As part of our celebrations in December we will have a display in the Proscholium of the Bodleian Library in Oxford (running from 6 Dec to 6 Jan, to be precise). We’re hugely grateful to the Library for this opportunity, which will provide another way for a wider audience to learn about the project, its history and its work. The project has had a long and happy association with the Library — for nearly three decades our work was housed within the Library and many of our sources can be found within its collections — and so we are proud to celebrate this link in such a high-profile way.
Choosing material to display, however, given that space in the display case is limited, our work is so diverse, and the Bodleian’s collections are so great, is not going to prove easy, as we are already finding!
Today we started in earnest on the process of identifying suitable manuscripts. Although many of our literary and technical sources have been edited (and lots of our documentary ones too), manuscripts are crucially important to us in many ways: first, they provide source evidence for editions and we regularly check the readings of printed texts against manuscripts where we suspect that the edition’s text might be corrupt in some way (e.g. a misreading or faulty transcription), but second they are in some cases still the only source for a given text, since so many medieval texts have not been edited, and this is true of various sources within the Bodleian’s manuscript holdings.
For any exhibition of medieval material, manuscripts are likely to be among the most eye-catching items on show, but they present us with a problem, since ours is an exhibition about the dictionary and indirectly the source texts (rather than the artefacts that contain them): those which are the most valuable to us are not necessarily the magnificent highly illustrated and illuminated texts that people might expect to find on display but rather simple straightforward columns of neat (or not-so-neat) Latin text which might be hard for the viewer to appreciate even with good explanatory captions including transcript and translation. To the casual eye one manuscript of plain text in an unfamiliar language and style of writing can look very much the same as another even though their different significances to us are the main point; and will most people look at the accompanying explanations?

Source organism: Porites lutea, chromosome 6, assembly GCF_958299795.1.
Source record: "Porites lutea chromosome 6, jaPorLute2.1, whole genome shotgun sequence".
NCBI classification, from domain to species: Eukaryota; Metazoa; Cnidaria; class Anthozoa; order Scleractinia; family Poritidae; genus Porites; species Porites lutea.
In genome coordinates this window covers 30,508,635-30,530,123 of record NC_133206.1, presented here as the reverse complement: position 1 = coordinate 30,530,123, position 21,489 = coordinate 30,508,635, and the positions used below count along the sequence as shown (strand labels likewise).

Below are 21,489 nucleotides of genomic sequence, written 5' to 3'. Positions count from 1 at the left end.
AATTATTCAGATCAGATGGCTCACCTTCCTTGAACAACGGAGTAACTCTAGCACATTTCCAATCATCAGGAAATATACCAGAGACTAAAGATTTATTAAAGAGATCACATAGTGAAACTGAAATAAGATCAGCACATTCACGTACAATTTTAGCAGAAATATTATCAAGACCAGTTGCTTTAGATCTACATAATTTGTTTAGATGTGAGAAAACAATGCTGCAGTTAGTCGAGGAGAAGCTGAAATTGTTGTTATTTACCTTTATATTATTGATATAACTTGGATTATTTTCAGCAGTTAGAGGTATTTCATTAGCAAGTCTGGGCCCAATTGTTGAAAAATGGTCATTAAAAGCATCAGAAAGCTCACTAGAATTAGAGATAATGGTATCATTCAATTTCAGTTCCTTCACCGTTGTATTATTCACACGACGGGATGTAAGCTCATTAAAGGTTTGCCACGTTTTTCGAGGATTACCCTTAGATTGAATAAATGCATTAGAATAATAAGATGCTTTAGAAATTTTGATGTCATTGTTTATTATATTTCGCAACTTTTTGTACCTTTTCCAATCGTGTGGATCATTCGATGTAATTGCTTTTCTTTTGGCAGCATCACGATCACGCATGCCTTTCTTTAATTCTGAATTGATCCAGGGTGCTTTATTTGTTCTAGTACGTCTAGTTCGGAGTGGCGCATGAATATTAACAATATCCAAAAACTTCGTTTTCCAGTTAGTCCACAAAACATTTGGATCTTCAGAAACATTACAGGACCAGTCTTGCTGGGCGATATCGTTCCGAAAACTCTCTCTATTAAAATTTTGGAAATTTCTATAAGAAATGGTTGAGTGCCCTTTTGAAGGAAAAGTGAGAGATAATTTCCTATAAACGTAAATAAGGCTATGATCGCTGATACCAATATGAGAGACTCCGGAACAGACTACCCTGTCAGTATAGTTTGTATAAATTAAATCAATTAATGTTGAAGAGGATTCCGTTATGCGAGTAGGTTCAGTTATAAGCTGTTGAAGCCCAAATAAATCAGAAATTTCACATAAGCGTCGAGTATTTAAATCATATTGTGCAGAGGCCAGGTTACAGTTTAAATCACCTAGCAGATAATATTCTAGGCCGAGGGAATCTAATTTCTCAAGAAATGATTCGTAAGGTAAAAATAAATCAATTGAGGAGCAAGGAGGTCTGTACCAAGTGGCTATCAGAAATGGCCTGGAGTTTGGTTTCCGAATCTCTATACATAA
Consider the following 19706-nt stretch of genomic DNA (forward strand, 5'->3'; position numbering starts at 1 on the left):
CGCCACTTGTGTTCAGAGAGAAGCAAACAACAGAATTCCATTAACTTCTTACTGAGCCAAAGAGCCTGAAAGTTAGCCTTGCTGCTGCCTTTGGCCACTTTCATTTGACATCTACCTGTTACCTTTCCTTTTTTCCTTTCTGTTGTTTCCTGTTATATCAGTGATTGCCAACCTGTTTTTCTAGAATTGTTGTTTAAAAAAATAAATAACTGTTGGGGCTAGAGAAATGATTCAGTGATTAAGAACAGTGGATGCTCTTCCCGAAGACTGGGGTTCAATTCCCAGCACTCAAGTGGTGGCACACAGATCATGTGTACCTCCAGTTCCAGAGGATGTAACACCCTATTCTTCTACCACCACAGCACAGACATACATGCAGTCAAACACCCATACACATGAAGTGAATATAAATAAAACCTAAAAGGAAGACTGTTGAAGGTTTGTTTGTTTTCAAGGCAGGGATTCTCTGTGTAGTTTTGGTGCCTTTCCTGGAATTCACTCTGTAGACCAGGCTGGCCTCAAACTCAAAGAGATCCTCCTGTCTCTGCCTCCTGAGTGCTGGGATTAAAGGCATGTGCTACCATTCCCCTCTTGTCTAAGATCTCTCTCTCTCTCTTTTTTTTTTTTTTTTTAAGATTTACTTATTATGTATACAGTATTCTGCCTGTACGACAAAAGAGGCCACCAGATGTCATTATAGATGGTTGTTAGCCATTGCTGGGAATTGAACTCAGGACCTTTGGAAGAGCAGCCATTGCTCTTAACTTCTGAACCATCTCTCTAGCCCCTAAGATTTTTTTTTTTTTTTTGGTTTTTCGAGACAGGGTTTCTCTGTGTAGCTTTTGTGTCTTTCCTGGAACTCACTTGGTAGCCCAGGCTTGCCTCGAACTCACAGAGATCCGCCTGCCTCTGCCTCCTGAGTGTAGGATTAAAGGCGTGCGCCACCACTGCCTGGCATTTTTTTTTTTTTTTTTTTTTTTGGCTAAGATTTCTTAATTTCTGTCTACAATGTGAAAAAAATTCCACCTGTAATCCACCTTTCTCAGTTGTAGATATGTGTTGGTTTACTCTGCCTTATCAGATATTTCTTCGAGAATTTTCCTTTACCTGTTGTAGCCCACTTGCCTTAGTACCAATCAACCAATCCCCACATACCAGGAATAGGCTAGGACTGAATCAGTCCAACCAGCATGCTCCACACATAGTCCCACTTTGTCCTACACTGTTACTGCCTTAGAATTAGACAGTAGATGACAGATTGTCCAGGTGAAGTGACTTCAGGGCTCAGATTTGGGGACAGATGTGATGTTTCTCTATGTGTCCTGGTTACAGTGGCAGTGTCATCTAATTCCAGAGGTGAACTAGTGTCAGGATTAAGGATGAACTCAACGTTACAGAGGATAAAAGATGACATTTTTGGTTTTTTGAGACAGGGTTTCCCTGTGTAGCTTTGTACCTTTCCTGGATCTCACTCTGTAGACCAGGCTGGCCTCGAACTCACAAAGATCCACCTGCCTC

So today we looked at half a dozen possible manuscripts from the Bodleian’s collections with a view to their suitability for this display (e.g. having some text that would be legible for a viewer and that is relevant to something we’d like to explain about our work, history, or the use of Latin in medieval Britain). These included several glossaries (a kind of medieval vocabulary list and so the ancestor, in a way, of our own dictionary), an account of the life of St Kenelm, and a mid-14th century record of the weather, all of which have been important to us as manuscript sources over the years. We still have another three or four possibilities on our initial list left to examine but even from today’s first foray we are confident we have items among these that not only tie in well with the story of Latin and of our dictionary but will also excite the interest of the passing visitor.
(In addition to the manuscripts we intend to put on show some early (pre-18th century) printed editions and some editions from more recent centuries: again similar considerations about selection apply. We also have examples of our slips, our working methods, and some material from our own archive relating to how the project was first proposed and established.)
We would be interested, as always, in the views of the users of our dictionary: do contact us or leave a comment below about the kinds of material that you might like to see in such a display (which we also hope to make available in images on our website, if are able to).